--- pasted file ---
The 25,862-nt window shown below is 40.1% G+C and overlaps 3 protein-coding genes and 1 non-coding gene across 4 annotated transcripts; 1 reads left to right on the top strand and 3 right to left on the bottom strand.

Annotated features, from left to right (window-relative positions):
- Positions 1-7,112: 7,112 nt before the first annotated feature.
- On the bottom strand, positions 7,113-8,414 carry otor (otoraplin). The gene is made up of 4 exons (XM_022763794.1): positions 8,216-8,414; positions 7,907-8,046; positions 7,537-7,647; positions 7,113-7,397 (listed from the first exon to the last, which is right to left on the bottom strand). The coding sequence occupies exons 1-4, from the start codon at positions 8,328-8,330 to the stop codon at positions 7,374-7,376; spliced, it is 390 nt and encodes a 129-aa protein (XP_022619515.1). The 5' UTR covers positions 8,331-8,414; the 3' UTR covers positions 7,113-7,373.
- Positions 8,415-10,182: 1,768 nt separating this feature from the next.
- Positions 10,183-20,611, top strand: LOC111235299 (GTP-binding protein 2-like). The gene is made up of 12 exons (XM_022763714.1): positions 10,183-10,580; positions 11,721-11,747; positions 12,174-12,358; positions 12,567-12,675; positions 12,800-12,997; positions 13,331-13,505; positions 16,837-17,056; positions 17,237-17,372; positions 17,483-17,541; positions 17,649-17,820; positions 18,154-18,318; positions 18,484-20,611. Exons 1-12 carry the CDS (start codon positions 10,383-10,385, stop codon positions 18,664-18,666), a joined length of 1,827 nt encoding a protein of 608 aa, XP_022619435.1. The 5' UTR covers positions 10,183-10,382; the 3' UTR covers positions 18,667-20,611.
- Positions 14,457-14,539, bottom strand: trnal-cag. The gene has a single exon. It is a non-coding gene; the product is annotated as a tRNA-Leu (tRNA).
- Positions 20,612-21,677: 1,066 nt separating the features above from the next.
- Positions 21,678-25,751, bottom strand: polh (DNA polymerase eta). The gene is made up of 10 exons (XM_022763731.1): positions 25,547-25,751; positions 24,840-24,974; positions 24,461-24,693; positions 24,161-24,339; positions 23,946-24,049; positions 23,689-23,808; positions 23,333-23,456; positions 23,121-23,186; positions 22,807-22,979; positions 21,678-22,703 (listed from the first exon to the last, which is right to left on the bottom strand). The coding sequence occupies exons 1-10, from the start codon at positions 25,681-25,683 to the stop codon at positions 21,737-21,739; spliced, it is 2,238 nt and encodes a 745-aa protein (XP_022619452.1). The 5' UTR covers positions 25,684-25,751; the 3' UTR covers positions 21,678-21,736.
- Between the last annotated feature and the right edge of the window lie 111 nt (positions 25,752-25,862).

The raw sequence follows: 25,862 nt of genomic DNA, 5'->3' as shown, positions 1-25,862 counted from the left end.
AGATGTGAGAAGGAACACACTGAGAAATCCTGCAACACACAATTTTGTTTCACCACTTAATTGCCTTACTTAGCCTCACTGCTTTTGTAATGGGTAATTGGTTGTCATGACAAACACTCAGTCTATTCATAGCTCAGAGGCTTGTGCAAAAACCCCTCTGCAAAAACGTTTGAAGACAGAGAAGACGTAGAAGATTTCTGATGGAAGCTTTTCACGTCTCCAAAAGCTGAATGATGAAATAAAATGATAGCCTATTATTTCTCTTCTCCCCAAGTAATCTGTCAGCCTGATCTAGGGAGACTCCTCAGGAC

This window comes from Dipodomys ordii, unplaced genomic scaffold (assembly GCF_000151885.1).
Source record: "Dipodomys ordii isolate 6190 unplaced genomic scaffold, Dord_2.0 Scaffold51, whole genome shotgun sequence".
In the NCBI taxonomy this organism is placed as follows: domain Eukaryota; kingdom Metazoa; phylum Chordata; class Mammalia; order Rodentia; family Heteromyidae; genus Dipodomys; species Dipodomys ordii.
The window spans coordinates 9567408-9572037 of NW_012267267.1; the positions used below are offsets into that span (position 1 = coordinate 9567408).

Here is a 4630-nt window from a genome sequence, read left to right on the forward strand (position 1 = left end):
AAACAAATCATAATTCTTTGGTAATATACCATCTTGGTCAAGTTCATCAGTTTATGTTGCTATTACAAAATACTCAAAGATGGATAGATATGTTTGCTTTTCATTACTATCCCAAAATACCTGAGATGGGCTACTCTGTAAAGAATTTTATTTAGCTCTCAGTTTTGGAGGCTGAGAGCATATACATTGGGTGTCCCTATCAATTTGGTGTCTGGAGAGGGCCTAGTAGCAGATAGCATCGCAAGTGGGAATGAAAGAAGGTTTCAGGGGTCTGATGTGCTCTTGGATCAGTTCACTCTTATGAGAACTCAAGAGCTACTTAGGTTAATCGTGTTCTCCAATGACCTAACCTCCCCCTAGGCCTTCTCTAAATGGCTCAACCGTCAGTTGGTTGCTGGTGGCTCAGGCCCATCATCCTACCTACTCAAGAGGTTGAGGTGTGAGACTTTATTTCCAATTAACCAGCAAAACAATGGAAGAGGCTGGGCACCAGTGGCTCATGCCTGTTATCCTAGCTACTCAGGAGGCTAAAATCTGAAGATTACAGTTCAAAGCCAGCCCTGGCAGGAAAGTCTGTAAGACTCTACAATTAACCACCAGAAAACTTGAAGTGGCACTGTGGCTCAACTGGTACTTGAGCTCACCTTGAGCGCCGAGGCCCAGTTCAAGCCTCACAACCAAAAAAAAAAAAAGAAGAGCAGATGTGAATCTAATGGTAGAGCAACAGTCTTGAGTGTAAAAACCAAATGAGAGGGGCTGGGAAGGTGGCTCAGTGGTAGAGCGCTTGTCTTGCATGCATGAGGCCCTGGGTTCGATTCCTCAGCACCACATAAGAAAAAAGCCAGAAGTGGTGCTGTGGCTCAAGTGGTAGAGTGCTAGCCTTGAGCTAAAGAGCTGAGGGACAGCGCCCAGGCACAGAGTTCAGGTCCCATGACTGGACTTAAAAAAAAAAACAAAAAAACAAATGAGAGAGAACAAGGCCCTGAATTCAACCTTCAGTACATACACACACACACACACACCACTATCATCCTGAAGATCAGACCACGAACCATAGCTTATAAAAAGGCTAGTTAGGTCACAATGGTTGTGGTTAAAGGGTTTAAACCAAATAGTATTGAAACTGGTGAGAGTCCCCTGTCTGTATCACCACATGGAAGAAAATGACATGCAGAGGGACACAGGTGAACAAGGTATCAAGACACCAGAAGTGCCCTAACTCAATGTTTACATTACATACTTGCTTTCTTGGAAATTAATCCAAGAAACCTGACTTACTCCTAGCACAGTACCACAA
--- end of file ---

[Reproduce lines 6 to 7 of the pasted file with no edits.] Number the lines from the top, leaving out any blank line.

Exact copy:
- Positions 10,183-20,611, top strand: LOC111235299 (GTP-binding protein 2-like). The gene is made up of 12 exons (XM_022763714.1): positions 10,183-10,580; positions 11,721-11,747; positions 12,174-12,358; positions 12,567-12,675; positions 12,800-12,997; positions 13,331-13,505; positions 16,837-17,056; positions 17,237-17,372; positions 17,483-17,541; positions 17,649-17,820; positions 18,154-18,318; positions 18,484-20,611. Exons 1-12 carry the CDS (start codon positions 10,383-10,385, stop codon positions 18,664-18,666), a joined length of 1,827 nt encoding a protein of 608 aa, XP_022619435.1. The 5' UTR covers positions 10,183-10,382; the 3' UTR covers positions 18,667-20,611.
- Positions 14,457-14,539, bottom strand: trnal-cag. The gene has a single exon. It is a non-coding gene; the product is annotated as a tRNA-Leu (tRNA).